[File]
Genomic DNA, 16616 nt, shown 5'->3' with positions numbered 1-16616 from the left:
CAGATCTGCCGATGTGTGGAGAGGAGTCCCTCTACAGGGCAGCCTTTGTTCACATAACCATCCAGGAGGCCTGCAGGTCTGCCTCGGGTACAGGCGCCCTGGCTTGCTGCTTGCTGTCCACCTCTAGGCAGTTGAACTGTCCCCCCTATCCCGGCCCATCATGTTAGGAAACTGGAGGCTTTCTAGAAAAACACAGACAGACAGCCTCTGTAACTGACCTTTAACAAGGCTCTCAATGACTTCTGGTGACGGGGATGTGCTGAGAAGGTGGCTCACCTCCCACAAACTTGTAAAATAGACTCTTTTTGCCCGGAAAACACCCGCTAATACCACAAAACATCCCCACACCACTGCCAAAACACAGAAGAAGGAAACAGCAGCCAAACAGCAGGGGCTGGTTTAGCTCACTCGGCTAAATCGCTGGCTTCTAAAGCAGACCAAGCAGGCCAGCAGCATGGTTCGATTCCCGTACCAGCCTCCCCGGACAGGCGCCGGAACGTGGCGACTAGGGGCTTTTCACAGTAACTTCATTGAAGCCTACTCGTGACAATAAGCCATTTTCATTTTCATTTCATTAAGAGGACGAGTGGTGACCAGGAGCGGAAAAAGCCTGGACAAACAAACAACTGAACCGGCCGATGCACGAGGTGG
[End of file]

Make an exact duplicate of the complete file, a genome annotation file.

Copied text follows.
Genomic DNA, 16616 nt, shown 5'->3' with positions numbered 1-16616 from the left:
CAGATCTGCCGATGTGTGGAGAGGAGTCCCTCTACAGGGCAGCCTTTGTTCACATAACCATCCAGGAGGCCTGCAGGTCTGCCTCGGGTACAGGCGCCCTGGCTTGCTGCTTGCTGTCCACCTCTAGGCAGTTGAACTGTCCCCCCTATCCCGGCCCATCATGTTAGGAAACTGGAGGCTTTCTAGAAAAACACAGACAGACAGCCTCTGTAACTGACCTTTAACAAGGCTCTCAATGACTTCTGGTGACGGGGATGTGCTGAGAAGGTGGCTCACCTCCCACAAACTTGTAAAATAGACTCTTTTTGCCCGGAAAACACCCGCTAATACCACAAAACATCCCCACACCACTGCCAAAACACAGAAGAAGGAAACAGCAGCCAAACAGCAGGGGCTGGTTTAGCTCACTCGGCTAAATCGCTGGCTTCTAAAGCAGACCAAGCAGGCCAGCAGCATGGTTCGATTCCCGTACCAGCCTCCCCGGACAGGCGCCGGAACGTGGCGACTAGGGGCTTTTCACAGTAACTTCATTGAAGCCTACTCGTGACAATAAGCCATTTTCATTTTCATTTCATTAAGAGGACGAGTGGTGACCAGGAGCGGAAAAAGCCTGGACAAACAAACAACTGAACCGGCCGATGCACGAGGTGG